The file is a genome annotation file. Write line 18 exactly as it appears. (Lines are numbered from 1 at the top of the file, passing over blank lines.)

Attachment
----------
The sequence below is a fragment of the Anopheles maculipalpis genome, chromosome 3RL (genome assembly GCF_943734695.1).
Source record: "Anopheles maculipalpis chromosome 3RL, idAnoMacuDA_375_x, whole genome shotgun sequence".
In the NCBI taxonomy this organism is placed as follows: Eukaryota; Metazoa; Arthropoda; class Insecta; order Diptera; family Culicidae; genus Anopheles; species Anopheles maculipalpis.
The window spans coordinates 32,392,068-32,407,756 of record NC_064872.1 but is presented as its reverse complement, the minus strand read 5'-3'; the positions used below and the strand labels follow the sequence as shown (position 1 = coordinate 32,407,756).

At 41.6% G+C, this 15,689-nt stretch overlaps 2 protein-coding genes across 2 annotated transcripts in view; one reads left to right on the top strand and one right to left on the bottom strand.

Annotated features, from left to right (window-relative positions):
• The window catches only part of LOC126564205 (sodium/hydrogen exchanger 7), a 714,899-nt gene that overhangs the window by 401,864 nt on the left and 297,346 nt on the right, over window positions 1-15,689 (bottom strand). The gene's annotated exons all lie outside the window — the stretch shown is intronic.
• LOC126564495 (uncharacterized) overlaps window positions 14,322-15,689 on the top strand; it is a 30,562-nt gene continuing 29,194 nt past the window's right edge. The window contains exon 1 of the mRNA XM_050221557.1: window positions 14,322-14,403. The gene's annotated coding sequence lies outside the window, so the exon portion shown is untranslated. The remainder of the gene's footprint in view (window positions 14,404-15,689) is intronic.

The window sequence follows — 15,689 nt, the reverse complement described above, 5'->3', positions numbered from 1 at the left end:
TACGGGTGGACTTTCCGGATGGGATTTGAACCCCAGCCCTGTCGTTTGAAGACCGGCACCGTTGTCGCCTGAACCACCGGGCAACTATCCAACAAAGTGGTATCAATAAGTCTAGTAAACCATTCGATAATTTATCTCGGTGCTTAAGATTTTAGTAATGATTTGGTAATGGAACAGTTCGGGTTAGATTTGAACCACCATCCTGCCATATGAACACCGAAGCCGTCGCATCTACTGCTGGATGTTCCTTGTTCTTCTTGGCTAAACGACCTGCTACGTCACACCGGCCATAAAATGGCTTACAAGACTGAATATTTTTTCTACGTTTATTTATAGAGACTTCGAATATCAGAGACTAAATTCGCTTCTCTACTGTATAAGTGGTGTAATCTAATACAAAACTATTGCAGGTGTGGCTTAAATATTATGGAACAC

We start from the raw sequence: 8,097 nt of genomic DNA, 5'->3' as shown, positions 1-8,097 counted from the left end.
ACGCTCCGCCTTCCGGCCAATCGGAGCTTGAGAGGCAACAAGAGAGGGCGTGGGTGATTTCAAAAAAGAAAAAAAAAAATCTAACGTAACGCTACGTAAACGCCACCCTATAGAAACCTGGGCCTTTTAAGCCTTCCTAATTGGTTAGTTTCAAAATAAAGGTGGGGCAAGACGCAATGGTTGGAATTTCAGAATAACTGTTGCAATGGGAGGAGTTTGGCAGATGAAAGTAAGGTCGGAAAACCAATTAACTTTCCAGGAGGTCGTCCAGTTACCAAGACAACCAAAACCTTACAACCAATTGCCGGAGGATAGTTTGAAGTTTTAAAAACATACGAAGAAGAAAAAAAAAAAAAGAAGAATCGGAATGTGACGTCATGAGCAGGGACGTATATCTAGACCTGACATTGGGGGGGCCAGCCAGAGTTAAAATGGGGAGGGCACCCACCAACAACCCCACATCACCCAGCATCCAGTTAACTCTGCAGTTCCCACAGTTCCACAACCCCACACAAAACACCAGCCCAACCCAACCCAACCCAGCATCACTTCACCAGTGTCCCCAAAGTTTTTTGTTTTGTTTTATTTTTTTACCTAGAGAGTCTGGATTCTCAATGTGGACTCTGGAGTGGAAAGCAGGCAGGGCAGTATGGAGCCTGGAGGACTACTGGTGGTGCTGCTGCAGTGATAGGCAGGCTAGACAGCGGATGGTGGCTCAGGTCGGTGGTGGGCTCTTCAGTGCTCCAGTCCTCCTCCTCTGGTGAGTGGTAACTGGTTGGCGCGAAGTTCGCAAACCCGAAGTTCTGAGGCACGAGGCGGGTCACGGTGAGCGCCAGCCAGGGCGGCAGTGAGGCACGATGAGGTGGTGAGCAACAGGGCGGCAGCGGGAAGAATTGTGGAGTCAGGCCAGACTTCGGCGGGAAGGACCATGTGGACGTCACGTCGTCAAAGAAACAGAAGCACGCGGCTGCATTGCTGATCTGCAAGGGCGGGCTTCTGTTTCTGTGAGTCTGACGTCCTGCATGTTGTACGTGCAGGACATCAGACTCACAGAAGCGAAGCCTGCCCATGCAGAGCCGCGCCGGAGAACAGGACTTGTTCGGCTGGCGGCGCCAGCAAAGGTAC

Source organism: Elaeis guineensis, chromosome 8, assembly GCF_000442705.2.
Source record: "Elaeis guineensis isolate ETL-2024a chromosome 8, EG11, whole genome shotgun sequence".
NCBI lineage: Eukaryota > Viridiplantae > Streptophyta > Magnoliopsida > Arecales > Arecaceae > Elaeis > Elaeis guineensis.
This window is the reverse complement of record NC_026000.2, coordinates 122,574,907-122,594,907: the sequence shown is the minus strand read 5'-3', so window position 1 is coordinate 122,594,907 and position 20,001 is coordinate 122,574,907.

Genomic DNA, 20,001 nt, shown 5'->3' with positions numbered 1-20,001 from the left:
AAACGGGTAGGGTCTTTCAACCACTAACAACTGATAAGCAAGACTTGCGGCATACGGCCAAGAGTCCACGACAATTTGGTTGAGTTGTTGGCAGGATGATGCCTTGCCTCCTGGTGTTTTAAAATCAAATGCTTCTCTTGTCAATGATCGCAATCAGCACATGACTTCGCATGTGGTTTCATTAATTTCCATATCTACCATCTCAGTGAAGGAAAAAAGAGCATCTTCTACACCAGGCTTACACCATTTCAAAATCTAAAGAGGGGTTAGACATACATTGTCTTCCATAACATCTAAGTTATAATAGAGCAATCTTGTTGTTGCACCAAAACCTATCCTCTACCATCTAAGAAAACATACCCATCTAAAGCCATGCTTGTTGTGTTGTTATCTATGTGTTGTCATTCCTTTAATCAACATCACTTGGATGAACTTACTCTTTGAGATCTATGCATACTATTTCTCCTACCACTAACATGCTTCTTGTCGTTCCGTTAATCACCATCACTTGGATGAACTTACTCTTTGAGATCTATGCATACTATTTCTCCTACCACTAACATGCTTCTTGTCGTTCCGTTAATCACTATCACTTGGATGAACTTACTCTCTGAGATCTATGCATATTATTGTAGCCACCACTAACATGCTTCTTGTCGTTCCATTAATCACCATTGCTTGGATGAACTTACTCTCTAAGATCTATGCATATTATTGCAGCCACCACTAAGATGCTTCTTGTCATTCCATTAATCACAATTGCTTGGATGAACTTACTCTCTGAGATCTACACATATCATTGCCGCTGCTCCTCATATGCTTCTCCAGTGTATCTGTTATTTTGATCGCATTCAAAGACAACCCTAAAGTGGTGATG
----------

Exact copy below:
AAACGGGTAGGGTCTTTCAACCACTAACAACTGATAAGCAAGACTTGCGGCATACGGCCAAGAGTCCACGACAATTTGGTTGAGTTGTTGGCAGGATGATGCCTTGCCTCCTGGTGTTTTAAAATCAAATGCTTCTCTTGTCAATGATCGCAATCAGCACATGACTTCGCATGTGGTTTCATTAATTTCCATATCTACCATCTCAGTGAAGGAAAAAAGAGCATCTTCTACACCAGGCTTACACCATTTCAAAATCTAAAGAGGGGTTAGACATACATTGTCTTCCATAACATCTAAGTTATAATAGAGCAATCTTGTTGTTGCACCAAAACCTATCCTCTACCATCTAAGAAAACATACCCATCTAAAGCCATGCTTGTTGTGTTGTTATCTATGTGTTGTCATTCCTTTAATCAACATCACTTGGATGAACTTACTCTTTGAGATCTATGCATACTATTTCTCCTACCACTAACATGCTTCTTGTCGTTCCGTTAATCACCATCACTTGGATGAACTTACTCTTTGAGATCTATGCATACTATTTCTCCTACCACTAACATGCTTCTTGTCGTTCCGTTAATCACTATCACTTGGATGAACTTACTCTCTGAGATCTATGCATATTATTGTAGCCACCACTAACATGCTTCTTGTCGTTCCATTAATCACCATTGCTTGGATGAACTTACTCTCTAAGATCTATGCATATTATTGCAGCCACCACTAAGATGCTTCTTGTCATTCCATTAATCACAATTGCTTGGATGAACTTACTCTCTGAGATCTACACATATCATTGCCGCTGCTCCTCATATGCTTCTCCAGTGTATCTGTTATTTTGATCGCATTCAAAGACAACCCTAAAGTGGTGATG